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Friday, Oct. 31, 2014

Plea deal for teen charged in deputy's death not yet viable, attorney says

By Emiley Morgan, Deseret News

Published: Mon, June 2 11:35 a.m. MDT

 Meagan Grunwald appears in a Provo courtroom on April 17, 2014. On Monday, attorneys asked for more time to review evidence in her case. She is charged with aggravated murder and 11 other charges  in the death of Utah County Sheriff's Sgt. Cory Wride.

Meagan Grunwald appears in a Provo courtroom on April 17, 2014. On Monday, attorneys asked for more time to review evidence in her case. She is charged with aggravated murder and 11 other charges in the death of Utah County Sheriff's Sgt. Cory Wride.

(Rick Egan)

PROVO — Attorneys asked Monday for more time to review evidence in the case against a 17-year-old girl charged with aggravated murder in the death of Utah County Sheriff's Sgt. Cory Wride.

It is unclear whether the case against Meagan Grunwald will be settled in a plea agreement or trial, but 4th District Judge Darold McDade said he didn't want to set many more hearings before setting a trial date. Attorneys assured him they would have a direction at Grunwald's next hearing on June 23.

Prosecutor Sam Pead said this is part of the normal process.

"I don't know that any decisions have been made on anything, but we've had open dialogue and will continue to talk about things," he said after the brief hearing. "We'll see where it all turns out."

Grunwald has been charged as an adult and is facing 12 total charges in connection with a Jan. 30 crime spree that left Wride dead and sheriff's deputy Greg Sherwood severely injured. Investigators believe Grunwald's boyfriend, Jose Angel Garcia-Juaregui, 27, fired the weapon while Grunwald acted as the getaway driver.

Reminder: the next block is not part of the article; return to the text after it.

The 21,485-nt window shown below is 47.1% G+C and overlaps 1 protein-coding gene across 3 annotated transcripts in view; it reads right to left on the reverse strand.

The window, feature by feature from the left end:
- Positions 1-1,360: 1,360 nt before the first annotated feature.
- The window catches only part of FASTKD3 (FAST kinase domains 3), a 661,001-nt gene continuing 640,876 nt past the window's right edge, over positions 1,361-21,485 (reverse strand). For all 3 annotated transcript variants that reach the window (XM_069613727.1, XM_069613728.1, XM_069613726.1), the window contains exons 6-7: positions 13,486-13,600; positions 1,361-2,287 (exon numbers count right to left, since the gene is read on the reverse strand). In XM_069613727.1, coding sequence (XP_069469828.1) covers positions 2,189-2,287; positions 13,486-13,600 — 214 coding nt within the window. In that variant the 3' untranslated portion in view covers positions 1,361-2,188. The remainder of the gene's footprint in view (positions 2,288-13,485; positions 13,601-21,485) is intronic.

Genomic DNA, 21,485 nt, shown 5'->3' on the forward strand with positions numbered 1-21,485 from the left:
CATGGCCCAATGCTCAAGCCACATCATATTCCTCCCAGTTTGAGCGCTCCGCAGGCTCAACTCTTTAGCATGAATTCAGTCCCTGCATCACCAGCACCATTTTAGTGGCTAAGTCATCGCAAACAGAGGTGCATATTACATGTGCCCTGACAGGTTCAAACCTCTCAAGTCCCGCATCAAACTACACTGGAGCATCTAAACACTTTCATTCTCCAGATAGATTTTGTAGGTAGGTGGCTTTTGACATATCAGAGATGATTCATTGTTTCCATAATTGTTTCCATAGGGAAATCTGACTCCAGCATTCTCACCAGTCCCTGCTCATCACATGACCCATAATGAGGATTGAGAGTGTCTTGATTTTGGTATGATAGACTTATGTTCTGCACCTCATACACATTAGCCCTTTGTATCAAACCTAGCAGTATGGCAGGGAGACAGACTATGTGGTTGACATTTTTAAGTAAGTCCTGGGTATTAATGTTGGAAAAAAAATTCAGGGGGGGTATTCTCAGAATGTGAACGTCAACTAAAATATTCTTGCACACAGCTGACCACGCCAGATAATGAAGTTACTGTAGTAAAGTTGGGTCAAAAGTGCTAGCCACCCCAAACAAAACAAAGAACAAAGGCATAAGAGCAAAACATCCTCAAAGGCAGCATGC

Her attorney, Dean Zabriskie, has maintained that the teenager was threatened and coerced into participating. He said Monday that he is expecting a trial date to be set for late fall, despite also acknowledging that he has been in talks with the Utah County Attorney's Office about "alternative resolutions in this case."

But he said he does not think a plea deal is a viable alternative at this point.

"I think we're somewhat distant from getting to where those will materialize," Zabriskie said. "Their needs and our needs are still not in focus."

Following a hearing on the evidence against Grunwald, Judge Darold McDade ordered the teenager to stand trial on 12 charges, including aggravated murder, felony discharge of a firearm with serious bodily injury, two counts of attempted aggravated murder, and aggravated robbery, all first-degree felonies.

She is also charged with criminal mischief, a second-degree felony, two counts of felony discharge of a firearm, possession or use of a controlled substance, and failure to respond to an officer's signal to stop, all third-degree felonies; criminal mischief, a class A misdemeanor; and violation of operator duties for accident involving property damage, a class B misdemeanor.

Garcia-Juaregui was shot in a shootout with Juab County sheriff's deputies on Jan. 30 and died the next day.

Email: emorgan@deseretnews.com

Twitter: DNewsCrimeTeam

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1. 2 bits
Cottonwood Heights, UT,
June 2, 2014

The law doesn't state that only the person who pulled the trigger is guilty. If you helped plan it, or you were part of the group involved in the murder (even passive involvement) or you drive the getaway car, or help them avoid capture... you are part of it and can be found guilty.

If you're with the murderer and helping him carry out the murder... you're part of the murder.

You can say he made you do it.... but you're going to have to show some evidence that you were a hostage, and not a helper.

2. Cinci Man
FT MITCHELL, KY,
June 2, 2014

The burden of proof is on the prosecution to prove that she was a helper, not a hostage. Once that is proven, she has the reverse requirement of proof. It will be interesting to see what the evidence shows.

3. Hamath
Omaha, NE,
June 2, 2014

@ 2bits and Cinci man
Do either of you have proof that your point of view is indeed how the law is? Does the prosecution first have to prove she was not a hostage before they can proceed?